I will guide you through the entire journey starting at ground level from legal restrictions and licensing issues to building custom hardware and writing code for harvesting data from (an actual) cloud, to tracking and safely recovering your payload as it fall back to Earth. Our project began as a 2 day hackathon at work with a GoPro and GPS unit in a cardboard box and grew into it's current level of complexity and fun through many weekends of hacking, robotics, amateur radio and very amateur aeronautics.
Let's take back cloud computing!

Pawel is an engineer at by day, and an insatiably curious tinkerer by night. Interests include electronics, robotics, 3D printing, CNC, virtual reality and outer space. He recently contributed a chapter to JavaScript Robotics along with a whole slew of incredible people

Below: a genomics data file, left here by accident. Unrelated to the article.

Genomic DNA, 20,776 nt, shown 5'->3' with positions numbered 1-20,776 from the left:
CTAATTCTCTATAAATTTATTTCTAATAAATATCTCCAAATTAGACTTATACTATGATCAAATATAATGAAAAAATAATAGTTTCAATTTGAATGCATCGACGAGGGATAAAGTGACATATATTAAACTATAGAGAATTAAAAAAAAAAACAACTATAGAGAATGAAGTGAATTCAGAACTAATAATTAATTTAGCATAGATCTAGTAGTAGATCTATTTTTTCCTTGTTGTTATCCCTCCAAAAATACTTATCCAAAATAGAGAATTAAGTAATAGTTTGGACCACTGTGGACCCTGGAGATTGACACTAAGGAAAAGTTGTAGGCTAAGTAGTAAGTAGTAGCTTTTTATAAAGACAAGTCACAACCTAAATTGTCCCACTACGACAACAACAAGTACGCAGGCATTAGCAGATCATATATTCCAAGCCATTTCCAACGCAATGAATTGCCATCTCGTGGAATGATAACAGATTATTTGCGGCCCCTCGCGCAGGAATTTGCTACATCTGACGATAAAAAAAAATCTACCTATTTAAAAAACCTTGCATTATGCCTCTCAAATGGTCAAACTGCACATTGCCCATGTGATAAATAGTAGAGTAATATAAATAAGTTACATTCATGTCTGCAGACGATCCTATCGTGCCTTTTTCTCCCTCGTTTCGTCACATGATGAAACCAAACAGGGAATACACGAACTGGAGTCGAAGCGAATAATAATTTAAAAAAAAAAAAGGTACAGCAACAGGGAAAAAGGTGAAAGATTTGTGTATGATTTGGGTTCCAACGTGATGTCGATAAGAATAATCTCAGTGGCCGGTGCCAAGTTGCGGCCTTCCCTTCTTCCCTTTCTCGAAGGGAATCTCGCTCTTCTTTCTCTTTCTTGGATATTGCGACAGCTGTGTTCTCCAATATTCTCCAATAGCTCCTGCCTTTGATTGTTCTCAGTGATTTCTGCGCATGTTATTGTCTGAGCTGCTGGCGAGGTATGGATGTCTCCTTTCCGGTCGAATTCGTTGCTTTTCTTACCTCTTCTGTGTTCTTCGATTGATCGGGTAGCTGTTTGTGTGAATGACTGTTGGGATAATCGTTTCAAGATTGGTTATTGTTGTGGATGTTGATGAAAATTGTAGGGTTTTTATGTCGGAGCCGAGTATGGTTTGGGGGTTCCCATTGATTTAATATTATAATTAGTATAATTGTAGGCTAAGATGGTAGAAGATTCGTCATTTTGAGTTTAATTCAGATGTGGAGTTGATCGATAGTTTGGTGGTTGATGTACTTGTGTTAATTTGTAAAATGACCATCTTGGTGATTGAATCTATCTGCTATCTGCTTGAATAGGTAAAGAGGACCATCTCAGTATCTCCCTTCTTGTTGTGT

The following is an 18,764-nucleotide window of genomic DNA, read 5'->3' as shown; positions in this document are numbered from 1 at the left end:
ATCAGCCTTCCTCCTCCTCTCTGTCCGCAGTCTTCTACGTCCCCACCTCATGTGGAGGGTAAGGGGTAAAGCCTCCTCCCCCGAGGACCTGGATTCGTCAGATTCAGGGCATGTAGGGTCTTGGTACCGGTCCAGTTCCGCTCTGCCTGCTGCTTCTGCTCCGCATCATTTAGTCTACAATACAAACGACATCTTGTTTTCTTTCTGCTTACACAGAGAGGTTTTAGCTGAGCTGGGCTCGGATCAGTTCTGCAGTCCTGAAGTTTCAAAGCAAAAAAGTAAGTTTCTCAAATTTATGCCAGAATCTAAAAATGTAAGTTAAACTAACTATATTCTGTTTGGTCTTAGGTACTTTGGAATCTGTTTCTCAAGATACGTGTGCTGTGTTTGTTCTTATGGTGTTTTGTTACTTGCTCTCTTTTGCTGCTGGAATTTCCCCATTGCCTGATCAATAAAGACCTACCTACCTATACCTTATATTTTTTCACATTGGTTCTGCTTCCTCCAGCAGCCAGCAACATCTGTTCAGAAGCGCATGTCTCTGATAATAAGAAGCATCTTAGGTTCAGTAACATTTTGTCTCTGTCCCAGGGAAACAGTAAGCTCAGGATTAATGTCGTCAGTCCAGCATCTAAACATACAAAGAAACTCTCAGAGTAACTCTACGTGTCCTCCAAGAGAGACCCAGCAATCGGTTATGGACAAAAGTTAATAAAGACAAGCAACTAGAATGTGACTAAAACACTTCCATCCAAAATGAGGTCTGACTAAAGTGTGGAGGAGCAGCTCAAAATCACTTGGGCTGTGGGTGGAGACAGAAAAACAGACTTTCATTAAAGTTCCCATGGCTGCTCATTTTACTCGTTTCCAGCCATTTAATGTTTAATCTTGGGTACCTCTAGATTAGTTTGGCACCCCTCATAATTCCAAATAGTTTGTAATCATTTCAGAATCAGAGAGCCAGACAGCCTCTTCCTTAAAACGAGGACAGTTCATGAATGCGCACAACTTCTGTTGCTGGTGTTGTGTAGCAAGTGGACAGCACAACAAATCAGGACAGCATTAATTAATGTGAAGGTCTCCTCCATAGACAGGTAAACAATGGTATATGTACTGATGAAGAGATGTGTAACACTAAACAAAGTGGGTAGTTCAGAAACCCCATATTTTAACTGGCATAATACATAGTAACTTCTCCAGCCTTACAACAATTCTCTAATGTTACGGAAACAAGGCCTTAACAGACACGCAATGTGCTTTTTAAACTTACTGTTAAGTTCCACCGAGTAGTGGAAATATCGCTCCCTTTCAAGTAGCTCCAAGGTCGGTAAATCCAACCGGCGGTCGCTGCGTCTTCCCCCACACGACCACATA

Jonathan David Dalton

Unorthodox Performance

Jonathan-David Dalton

This isn't your run of the mill performance talk.
In this talk I'll explain some of the cooler and more unique performance techniques I've learned while developing Lodash v4.

A JavaScript tinkerer, bug fixer, & benchmark runner. Creator of lodash & Microsoft Edge Web Apps & Frameworks Ecosystem Program Manager.

Jordan Rousseau

Etch A Sketch Development (So Tell Me Again Why We're Not Refactoring)

Jordan Rousseau

The more scope is creeped the more un-readable and un-maintainable a codebase becomes.
I want to go through some of the tough decisions that have been made to abandon current development and shake the big etch a sketch until it's just a blank slate.